Written by Mercy Edejeghwro
I have seen and heard stories of people being marginalized but I never imagined that it could occur to the extent that it appears too bad to be true. This is the case for pastoralist women in Nigeria. The pastoralist women are marginalized socially, culturally, and economically.
Socially, pastoralist women are marginalized in that they lack access to basic amenities such as schools, hospitals, good roads, shelter, and water. Sometimes, they must trek long distances in search of water at the risk of being bitten by reptiles or being raped. Pastoralist women have no access to technology that could make their work easier, so they resort to time-consuming and energy-sapping methods of performing their milking and processing tasks. Their lack of access to modern technologies is enhanced by cultural beliefs that necessitate champions of such modern technology to consult with elders (male) who in turn pass the information to the women if it pleases. The women can hardly be consulted directly.
Culturally, pastoralist women are marginalized by beliefs and traditions. For example, within the pastoral community, it is believed that only lazy women allow other women to assist them during delivery. As a result, unaided birth is common, and this belief often leads to a high rate of maternal mortality. Additionally, Pastoralist women are not skilled as they are mostly constrained by cultural and religious beliefs. This is especially true as they can only access health services such as vaccination or immunization when their husbands approve of it. This situation becomes more perturbing during times of emergency as they may not be able to get their husband’s approval when he is away grazing with the livestock. Furthermore, pastoralist women do not have access to primary health care as their settlements are usually far from communities with hospitals or Primary Health care centers. More so, the culture of pastoralist women does not allow them to interact with men who are not related to them. So, in the absence of their husbands, sons, and close relatives, they find it difficult to ask for assistance if their livestock falls sick. When the livestock eventually dies, poor nutrition is experienced by the family.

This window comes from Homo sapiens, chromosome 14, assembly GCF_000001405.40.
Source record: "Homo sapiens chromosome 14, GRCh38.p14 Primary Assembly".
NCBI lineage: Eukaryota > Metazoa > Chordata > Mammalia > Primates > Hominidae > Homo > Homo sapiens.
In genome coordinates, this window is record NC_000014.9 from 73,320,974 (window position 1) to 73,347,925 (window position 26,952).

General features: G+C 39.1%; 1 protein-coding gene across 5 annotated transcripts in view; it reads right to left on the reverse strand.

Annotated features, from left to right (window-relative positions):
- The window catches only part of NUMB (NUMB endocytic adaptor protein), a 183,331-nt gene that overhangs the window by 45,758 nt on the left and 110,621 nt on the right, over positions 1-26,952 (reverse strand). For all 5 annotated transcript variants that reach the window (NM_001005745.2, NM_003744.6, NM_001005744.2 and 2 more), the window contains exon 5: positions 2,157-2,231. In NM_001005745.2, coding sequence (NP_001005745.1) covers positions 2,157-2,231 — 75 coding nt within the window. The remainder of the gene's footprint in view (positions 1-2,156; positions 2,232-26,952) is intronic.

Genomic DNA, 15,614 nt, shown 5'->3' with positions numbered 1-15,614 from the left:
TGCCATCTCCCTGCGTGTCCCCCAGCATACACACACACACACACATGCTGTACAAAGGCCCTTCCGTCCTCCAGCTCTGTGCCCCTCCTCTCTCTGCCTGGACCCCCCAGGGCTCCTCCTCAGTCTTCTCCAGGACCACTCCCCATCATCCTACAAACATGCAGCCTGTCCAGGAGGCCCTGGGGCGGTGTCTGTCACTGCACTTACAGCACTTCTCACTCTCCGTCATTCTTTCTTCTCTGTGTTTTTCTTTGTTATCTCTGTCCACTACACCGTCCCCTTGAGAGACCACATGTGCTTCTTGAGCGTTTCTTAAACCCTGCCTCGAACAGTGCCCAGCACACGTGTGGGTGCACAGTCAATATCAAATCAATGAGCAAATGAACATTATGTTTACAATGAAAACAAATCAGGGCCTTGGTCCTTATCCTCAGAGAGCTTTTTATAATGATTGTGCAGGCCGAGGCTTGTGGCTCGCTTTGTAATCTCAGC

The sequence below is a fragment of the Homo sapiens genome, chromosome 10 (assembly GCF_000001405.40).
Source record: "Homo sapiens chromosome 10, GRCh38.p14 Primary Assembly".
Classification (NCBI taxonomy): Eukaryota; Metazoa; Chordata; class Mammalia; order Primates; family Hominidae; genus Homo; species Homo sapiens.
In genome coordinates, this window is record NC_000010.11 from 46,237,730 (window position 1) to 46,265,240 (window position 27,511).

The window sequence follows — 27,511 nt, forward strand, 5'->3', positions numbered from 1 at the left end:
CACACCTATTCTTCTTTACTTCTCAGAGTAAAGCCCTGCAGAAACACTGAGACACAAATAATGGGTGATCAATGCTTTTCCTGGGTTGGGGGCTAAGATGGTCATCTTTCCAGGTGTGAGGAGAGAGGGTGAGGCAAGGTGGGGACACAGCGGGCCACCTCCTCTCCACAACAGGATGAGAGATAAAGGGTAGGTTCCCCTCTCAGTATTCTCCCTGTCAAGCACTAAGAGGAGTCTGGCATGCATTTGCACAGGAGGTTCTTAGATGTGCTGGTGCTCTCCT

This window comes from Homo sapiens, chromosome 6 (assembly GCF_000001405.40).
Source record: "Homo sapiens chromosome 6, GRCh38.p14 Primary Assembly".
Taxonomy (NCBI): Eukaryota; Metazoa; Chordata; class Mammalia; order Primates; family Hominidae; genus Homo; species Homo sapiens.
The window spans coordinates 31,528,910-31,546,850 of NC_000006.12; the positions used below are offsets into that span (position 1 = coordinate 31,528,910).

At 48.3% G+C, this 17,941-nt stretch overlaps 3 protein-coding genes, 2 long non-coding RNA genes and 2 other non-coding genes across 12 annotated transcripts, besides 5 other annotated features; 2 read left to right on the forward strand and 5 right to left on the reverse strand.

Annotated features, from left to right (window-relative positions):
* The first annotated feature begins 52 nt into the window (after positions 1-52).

Economically, pastoralist women are also marginalized as they live in extreme poverty. They lack storage facilities for their products which are mostly of short shelf-life. When they are unable to sell these products within the shelf life, it results in wastage of time, effort, and a reduction in income. Besides that, the women must provide for the children when their husbands migrate to other places in search of pasture. Moreover, Pastoralist women are completely left out in programs designed to stimulate economies by the Government such as skill acquisition, microcredits, seeds distribution, and other agricultural inputs.
From my perspective, I think there is a need for a comprehensive policy that captures all categories of persons including pastoralist women that recognizes their unique environment, culture, and status in relation to other people. Education is also very important. This will go a long way in reducing the marginalization they currently experience.